Schlagwort-Archive: intellectual property

Wer verbreitet wissenschaftliche Information in der Wissensgesellschaft des Internet?



(The Gutenberg Tweet, via Historical Tweets)

Wie viele andere Autoren habe ich kürzlich Post bekommen von der VG Wort. Darin bittet die VG Wort mit dem Hinweis auf das Google-Books-Settlement die Autoren urhberrechtlich geschützter Werke um die Übertragung zahlreicher Rechte und Ansprüche. Worum geht es dabei? Im Rahmen des Angebots Google Book Search bietet Google gescannte und teils mit Volltext versehene Bücher zur Einsicht an.  Für dieses Angebot scannt Google urheberrechtlich geschützte Fachliteratur einschließlich der Texte von deutschsprachigen Autoren ein. Anhand der IP-Adresse differenziert Google zwei Nutzergruppen: Bürger in den USA und alle übrigen Internetnutzer. Folglich kann Google den Nutzergruppen unterschiedliche Ergebnisse anzeigen lassen (technisch realisiert durch IP-Blocking). Google scannt gemeinfreie Literatur, deren Autoren vor über 70 Jahren verstorben sind,  wie z.B. „Wirtschaft und Gesellschaft“ von Max Weber. Urheberrechtlich geschützte Werke – z.B. Monografien lebender Wissenschaftler – werden von Google, falls überhaupt, nur auszugsweise mit sogenannten“Snippets“ angezeigt. Das Google Books Settlement (Erklärung bei beinhaltet unter anderem, dass Google Bücher, soweit sie vergriffen sind, vermarkten darf, indem Internetnutzer Ansichtsrechte einzelner Bücher oder Bibliotheken mit den Volltexten kaufen können. Dafür sichert Google den Autoren, die sich direkt bei Google melden, einen Vergütungsanspruch zu. Im Mai 2009 wurde VG Wort von ihrer Mitgliederversammlung zur Wahrnehmung der Rechte deutscher Autoren gegenüber Google autorisiert. Weiterlesen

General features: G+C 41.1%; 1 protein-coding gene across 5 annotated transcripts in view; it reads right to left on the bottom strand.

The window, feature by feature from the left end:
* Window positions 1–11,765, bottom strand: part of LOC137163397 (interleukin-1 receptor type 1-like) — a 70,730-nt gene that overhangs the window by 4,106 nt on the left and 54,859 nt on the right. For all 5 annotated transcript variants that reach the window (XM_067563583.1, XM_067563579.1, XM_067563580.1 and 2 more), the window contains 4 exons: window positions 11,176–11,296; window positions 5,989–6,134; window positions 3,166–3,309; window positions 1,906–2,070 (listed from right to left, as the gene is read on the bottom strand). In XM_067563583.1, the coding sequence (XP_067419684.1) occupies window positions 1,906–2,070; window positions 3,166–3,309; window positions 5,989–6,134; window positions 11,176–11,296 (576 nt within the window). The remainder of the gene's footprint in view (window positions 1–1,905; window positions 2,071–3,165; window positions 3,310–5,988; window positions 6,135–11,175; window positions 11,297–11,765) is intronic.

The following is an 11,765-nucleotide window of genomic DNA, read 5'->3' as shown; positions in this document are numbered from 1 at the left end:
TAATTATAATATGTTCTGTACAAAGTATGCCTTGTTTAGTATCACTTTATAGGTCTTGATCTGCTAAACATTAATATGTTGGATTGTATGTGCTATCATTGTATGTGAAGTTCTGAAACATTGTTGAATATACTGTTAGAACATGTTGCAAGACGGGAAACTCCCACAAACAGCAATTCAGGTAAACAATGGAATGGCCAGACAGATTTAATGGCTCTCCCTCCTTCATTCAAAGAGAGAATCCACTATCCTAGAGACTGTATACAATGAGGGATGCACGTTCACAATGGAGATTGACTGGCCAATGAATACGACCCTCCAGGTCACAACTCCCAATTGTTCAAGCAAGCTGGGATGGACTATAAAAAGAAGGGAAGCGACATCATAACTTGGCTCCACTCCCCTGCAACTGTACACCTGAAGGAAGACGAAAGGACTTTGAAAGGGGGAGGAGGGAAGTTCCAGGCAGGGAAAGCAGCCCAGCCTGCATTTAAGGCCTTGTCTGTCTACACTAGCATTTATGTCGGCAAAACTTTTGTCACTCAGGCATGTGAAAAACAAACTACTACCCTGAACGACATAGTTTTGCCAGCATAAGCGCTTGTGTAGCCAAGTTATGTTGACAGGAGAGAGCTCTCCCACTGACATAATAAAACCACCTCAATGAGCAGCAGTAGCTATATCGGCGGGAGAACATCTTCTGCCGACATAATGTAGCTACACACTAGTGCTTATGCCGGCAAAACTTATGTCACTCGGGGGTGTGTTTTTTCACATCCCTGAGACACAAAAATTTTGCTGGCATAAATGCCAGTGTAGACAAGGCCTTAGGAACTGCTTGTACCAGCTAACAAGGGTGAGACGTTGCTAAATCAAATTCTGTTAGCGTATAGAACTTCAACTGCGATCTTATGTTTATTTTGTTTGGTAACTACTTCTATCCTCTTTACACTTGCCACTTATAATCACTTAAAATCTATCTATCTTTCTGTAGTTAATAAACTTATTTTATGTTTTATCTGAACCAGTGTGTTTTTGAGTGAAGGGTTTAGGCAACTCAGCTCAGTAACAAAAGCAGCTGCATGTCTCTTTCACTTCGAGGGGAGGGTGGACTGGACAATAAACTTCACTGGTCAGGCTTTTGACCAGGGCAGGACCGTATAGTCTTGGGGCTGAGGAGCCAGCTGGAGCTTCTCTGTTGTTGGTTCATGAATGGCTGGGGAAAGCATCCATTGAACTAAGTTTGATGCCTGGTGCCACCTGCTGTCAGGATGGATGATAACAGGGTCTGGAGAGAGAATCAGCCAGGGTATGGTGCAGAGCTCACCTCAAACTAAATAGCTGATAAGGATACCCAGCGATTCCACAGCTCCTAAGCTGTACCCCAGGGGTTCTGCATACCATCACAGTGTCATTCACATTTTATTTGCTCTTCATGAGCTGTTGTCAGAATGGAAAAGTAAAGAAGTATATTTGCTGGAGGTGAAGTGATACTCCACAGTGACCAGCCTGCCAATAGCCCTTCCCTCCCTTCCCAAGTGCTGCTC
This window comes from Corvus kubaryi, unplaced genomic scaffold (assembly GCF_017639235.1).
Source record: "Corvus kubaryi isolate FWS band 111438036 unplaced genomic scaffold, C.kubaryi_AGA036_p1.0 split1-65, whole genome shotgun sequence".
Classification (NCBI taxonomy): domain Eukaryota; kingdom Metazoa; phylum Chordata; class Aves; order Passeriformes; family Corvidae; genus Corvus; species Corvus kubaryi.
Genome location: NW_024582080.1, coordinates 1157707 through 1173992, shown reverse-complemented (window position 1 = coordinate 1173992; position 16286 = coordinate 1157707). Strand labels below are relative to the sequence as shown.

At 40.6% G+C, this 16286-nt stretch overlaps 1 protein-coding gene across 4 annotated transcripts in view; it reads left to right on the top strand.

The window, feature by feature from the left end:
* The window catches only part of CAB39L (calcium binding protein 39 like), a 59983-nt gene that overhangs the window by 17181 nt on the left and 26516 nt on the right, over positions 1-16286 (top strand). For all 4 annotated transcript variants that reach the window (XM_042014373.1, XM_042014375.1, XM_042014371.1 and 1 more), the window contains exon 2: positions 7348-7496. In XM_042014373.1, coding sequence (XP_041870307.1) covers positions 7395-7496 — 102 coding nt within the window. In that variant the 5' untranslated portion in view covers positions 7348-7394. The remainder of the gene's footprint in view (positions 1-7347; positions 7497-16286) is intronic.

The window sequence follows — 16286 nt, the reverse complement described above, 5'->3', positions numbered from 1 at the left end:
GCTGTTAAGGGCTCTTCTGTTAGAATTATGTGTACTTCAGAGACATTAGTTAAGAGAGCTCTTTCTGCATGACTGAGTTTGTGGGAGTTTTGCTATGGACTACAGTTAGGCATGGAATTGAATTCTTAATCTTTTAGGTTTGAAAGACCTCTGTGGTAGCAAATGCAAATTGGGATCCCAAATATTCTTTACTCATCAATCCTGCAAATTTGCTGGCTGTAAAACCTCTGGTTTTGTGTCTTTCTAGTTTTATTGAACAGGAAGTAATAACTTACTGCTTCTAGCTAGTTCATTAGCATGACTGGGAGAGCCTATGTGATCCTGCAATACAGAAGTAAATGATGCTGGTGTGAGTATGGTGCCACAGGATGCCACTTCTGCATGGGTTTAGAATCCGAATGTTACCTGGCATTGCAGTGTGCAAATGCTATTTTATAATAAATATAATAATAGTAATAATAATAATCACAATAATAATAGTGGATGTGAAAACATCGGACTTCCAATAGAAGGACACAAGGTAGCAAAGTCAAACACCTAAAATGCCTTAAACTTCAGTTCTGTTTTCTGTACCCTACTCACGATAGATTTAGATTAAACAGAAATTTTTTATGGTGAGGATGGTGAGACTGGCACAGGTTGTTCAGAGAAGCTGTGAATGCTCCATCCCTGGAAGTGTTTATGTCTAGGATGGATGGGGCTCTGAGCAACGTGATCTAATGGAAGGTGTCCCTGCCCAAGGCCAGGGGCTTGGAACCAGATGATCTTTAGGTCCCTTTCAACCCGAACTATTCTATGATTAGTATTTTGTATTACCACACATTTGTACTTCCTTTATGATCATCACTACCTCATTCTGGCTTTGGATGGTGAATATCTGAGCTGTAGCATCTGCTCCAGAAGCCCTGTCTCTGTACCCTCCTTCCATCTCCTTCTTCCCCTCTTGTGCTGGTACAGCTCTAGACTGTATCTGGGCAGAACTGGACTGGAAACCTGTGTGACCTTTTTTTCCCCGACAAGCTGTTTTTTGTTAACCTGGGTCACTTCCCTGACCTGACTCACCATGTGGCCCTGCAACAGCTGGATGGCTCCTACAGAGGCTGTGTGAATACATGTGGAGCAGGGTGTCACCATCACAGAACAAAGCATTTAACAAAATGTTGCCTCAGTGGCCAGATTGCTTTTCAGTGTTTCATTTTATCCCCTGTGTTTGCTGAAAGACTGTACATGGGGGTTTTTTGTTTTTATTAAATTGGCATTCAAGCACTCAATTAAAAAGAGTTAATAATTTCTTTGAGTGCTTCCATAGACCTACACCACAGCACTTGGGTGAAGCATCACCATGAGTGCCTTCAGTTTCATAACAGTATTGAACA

„Thieves in the temple“ or nails to the coffin?